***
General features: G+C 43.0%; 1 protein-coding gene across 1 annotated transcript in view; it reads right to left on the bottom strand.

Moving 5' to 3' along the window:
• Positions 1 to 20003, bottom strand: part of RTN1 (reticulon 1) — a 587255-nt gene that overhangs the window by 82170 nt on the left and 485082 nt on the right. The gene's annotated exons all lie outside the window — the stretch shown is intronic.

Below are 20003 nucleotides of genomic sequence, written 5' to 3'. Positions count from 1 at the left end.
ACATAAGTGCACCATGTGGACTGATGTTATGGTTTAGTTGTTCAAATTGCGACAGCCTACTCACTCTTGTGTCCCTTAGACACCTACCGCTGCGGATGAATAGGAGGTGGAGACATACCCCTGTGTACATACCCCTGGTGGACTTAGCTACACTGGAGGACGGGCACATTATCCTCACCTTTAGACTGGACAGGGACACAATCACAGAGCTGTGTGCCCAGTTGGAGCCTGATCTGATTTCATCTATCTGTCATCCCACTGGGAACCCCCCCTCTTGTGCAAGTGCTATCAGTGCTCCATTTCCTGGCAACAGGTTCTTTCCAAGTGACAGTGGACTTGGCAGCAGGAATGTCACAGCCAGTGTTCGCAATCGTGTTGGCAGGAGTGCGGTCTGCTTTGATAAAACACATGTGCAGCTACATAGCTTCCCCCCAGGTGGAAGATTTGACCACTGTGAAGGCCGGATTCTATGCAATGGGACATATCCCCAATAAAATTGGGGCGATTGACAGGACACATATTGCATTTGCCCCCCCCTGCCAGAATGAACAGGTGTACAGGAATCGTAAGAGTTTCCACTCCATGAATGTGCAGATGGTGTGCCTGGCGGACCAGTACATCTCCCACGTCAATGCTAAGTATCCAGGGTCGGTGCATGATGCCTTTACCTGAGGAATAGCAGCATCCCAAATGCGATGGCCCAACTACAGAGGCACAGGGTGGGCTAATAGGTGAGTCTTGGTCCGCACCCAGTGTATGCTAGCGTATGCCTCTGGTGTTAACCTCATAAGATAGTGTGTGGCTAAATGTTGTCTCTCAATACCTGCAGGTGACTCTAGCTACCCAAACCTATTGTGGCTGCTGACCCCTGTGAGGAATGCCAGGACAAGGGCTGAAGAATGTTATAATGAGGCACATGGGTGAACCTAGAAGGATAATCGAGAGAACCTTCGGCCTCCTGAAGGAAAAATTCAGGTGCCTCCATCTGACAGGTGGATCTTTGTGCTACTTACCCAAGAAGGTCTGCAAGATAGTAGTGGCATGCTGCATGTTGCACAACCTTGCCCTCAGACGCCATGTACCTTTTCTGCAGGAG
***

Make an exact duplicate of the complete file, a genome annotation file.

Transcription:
General features: G+C 43.0%; 1 protein-coding gene across 1 annotated transcript in view; it reads right to left on the bottom strand.

Moving 5' to 3' along the window:
• Positions 1 to 20003, bottom strand: part of RTN1 (reticulon 1) — a 587255-nt gene that overhangs the window by 82170 nt on the left and 485082 nt on the right. The gene's annotated exons all lie outside the window — the stretch shown is intronic.

Below are 20003 nucleotides of genomic sequence, written 5' to 3'. Positions count from 1 at the left end.
ACATAAGTGCACCATGTGGACTGATGTTATGGTTTAGTTGTTCAAATTGCGACAGCCTACTCACTCTTGTGTCCCTTAGACACCTACCGCTGCGGATGAATAGGAGGTGGAGACATACCCCTGTGTACATACCCCTGGTGGACTTAGCTACACTGGAGGACGGGCACATTATCCTCACCTTTAGACTGGACAGGGACACAATCACAGAGCTGTGTGCCCAGTTGGAGCCTGATCTGATTTCATCTATCTGTCATCCCACTGGGAACCCCCCCTCTTGTGCAAGTGCTATCAGTGCTCCATTTCCTGGCAACAGGTTCTTTCCAAGTGACAGTGGACTTGGCAGCAGGAATGTCACAGCCAGTGTTCGCAATCGTGTTGGCAGGAGTGCGGTCTGCTTTGATAAAACACATGTGCAGCTACATAGCTTCCCCCCAGGTGGAAGATTTGACCACTGTGAAGGCCGGATTCTATGCAATGGGACATATCCCCAATAAAATTGGGGCGATTGACAGGACACATATTGCATTTGCCCCCCCCTGCCAGAATGAACAGGTGTACAGGAATCGTAAGAGTTTCCACTCCATGAATGTGCAGATGGTGTGCCTGGCGGACCAGTACATCTCCCACGTCAATGCTAAGTATCCAGGGTCGGTGCATGATGCCTTTACCTGAGGAATAGCAGCATCCCAAATGCGATGGCCCAACTACAGAGGCACAGGGTGGGCTAATAGGTGAGTCTTGGTCCGCACCCAGTGTATGCTAGCGTATGCCTCTGGTGTTAACCTCATAAGATAGTGTGTGGCTAAATGTTGTCTCTCAATACCTGCAGGTGACTCTAGCTACCCAAACCTATTGTGGCTGCTGACCCCTGTGAGGAATGCCAGGACAAGGGCTGAAGAATGTTATAATGAGGCACATGGGTGAACCTAGAAGGATAATCGAGAGAACCTTCGGCCTCCTGAAGGAAAAATTCAGGTGCCTCCATCTGACAGGTGGATCTTTGTGCTACTTACCCAAGAAGGTCTGCAAGATAGTAGTGGCATGCTGCATGTTGCACAACCTTGCCCTCAGACGCCATGTACCTTTTCTGCAGGAG